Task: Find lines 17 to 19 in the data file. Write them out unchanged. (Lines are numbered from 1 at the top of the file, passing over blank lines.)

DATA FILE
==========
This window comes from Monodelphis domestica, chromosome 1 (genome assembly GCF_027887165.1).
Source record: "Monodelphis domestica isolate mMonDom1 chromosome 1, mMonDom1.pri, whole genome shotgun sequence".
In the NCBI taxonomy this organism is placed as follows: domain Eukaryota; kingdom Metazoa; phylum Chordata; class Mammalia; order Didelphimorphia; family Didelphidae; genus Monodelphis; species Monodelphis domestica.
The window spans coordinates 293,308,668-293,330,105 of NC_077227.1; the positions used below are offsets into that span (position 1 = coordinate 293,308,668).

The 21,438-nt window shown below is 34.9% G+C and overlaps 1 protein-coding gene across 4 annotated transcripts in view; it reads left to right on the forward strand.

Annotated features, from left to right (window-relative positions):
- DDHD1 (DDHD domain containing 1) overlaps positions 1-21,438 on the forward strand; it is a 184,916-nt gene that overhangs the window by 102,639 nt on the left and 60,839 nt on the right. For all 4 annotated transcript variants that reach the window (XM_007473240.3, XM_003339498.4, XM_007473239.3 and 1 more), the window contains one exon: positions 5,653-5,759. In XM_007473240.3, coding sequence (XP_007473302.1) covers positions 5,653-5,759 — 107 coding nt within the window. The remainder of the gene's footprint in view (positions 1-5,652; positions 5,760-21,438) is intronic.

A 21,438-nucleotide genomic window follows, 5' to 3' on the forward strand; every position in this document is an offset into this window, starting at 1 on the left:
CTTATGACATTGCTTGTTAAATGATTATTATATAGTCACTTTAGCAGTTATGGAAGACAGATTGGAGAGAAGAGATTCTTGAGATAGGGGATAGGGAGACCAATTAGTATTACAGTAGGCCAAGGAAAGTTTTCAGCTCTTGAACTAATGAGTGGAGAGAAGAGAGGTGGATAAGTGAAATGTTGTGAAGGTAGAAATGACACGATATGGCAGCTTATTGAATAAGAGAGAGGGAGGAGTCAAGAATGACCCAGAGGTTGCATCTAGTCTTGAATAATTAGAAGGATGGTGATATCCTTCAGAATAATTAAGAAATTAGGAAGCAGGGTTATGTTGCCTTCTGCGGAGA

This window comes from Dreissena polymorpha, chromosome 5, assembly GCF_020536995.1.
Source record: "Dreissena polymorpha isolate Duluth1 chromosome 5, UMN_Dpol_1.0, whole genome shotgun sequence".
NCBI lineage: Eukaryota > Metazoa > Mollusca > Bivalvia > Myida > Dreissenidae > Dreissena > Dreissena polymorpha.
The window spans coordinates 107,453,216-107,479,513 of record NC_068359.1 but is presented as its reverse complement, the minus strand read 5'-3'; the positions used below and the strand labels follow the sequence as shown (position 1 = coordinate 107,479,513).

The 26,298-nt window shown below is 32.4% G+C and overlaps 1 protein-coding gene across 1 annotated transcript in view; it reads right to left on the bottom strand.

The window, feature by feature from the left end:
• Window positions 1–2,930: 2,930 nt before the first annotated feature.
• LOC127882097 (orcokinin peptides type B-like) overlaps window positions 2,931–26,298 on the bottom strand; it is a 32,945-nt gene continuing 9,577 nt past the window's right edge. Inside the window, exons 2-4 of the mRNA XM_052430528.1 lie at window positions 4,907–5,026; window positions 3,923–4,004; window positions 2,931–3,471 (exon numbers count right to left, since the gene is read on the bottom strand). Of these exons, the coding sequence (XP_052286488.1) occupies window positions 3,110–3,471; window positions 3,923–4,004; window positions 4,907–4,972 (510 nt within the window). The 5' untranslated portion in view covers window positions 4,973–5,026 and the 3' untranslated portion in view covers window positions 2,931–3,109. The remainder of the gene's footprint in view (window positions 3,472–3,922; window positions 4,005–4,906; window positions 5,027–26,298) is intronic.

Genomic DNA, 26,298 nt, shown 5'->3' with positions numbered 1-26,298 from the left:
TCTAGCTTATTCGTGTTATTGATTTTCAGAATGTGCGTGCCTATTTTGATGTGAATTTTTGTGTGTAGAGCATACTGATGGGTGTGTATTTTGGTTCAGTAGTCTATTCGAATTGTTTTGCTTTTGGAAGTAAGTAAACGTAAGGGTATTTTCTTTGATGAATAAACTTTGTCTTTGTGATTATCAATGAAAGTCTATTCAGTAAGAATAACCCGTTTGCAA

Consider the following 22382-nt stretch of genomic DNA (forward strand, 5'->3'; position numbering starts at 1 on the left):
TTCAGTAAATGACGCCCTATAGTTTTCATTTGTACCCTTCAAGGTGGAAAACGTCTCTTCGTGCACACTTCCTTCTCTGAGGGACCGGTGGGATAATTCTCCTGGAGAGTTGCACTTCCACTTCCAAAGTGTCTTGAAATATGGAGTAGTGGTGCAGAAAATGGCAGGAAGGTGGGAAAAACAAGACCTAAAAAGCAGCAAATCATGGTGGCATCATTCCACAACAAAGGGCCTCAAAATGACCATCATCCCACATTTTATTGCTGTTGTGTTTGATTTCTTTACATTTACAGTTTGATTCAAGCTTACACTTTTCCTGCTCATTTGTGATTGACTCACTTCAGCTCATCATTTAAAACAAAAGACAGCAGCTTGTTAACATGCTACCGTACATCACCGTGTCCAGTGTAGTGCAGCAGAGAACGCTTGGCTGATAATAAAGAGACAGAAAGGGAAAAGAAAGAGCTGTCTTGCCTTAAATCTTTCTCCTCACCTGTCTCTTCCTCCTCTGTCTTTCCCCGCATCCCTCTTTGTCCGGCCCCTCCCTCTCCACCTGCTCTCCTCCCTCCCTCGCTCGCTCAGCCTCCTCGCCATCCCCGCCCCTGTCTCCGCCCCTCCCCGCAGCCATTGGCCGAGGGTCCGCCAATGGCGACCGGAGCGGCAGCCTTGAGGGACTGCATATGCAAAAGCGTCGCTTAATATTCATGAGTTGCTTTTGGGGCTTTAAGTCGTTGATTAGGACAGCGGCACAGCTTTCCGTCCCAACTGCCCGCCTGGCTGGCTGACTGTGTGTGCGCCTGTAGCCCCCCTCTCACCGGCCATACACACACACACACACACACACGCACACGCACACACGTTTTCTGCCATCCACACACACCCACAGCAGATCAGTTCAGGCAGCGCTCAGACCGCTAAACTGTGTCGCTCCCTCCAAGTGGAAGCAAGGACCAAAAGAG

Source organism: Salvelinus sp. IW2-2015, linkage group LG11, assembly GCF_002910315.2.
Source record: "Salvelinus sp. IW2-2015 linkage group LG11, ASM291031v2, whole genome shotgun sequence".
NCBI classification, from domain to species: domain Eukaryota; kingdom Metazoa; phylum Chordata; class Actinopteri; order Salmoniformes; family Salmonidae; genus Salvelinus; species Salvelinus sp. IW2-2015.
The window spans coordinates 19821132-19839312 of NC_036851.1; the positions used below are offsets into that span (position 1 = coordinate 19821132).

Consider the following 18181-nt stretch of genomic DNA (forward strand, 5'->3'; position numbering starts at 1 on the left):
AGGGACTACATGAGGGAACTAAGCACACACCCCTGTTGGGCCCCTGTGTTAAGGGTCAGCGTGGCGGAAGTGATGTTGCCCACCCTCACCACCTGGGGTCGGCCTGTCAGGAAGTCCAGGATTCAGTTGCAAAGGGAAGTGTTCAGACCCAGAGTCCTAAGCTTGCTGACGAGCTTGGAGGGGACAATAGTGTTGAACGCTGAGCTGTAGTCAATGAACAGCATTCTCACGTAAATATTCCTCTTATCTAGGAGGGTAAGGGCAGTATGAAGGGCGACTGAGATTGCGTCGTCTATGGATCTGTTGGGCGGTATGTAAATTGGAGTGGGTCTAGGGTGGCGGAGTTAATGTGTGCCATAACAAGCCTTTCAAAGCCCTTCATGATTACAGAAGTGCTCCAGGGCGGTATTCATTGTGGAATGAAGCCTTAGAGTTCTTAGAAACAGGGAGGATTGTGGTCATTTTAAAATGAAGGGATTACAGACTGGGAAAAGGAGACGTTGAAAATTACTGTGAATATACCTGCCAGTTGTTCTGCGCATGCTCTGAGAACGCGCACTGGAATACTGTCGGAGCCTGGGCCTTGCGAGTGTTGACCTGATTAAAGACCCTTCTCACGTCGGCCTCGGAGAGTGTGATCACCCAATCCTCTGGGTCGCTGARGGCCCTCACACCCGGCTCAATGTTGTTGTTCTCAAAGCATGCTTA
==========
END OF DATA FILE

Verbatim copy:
• LOC127882097 (orcokinin peptides type B-like) overlaps window positions 2,931–26,298 on the bottom strand; it is a 32,945-nt gene continuing 9,577 nt past the window's right edge. Inside the window, exons 2-4 of the mRNA XM_052430528.1 lie at window positions 4,907–5,026; window positions 3,923–4,004; window positions 2,931–3,471 (exon numbers count right to left, since the gene is read on the bottom strand). Of these exons, the coding sequence (XP_052286488.1) occupies window positions 3,110–3,471; window positions 3,923–4,004; window positions 4,907–4,972 (510 nt within the window). The 5' untranslated portion in view covers window positions 4,973–5,026 and the 3' untranslated portion in view covers window positions 2,931–3,109. The remainder of the gene's footprint in view (window positions 3,472–3,922; window positions 4,005–4,906; window positions 5,027–26,298) is intronic.

Genomic DNA, 26,298 nt, shown 5'->3' with positions numbered 1-26,298 from the left:
TCTAGCTTATTCGTGTTATTGATTTTCAGAATGTGCGTGCCTATTTTGATGTGAATTTTTGTGTGTAGAGCATACTGATGGGTGTGTATTTTGGTTCAGTAGTCTATTCGAATTGTTTTGCTTTTGGAAGTAAGTAAACGTAAGGGTATTTTCTTTGATGAATAAACTTTGTCTTTGTGATTATCAATGAAAGTCTATTCAGTAAGAATAACCCGTTTGCAA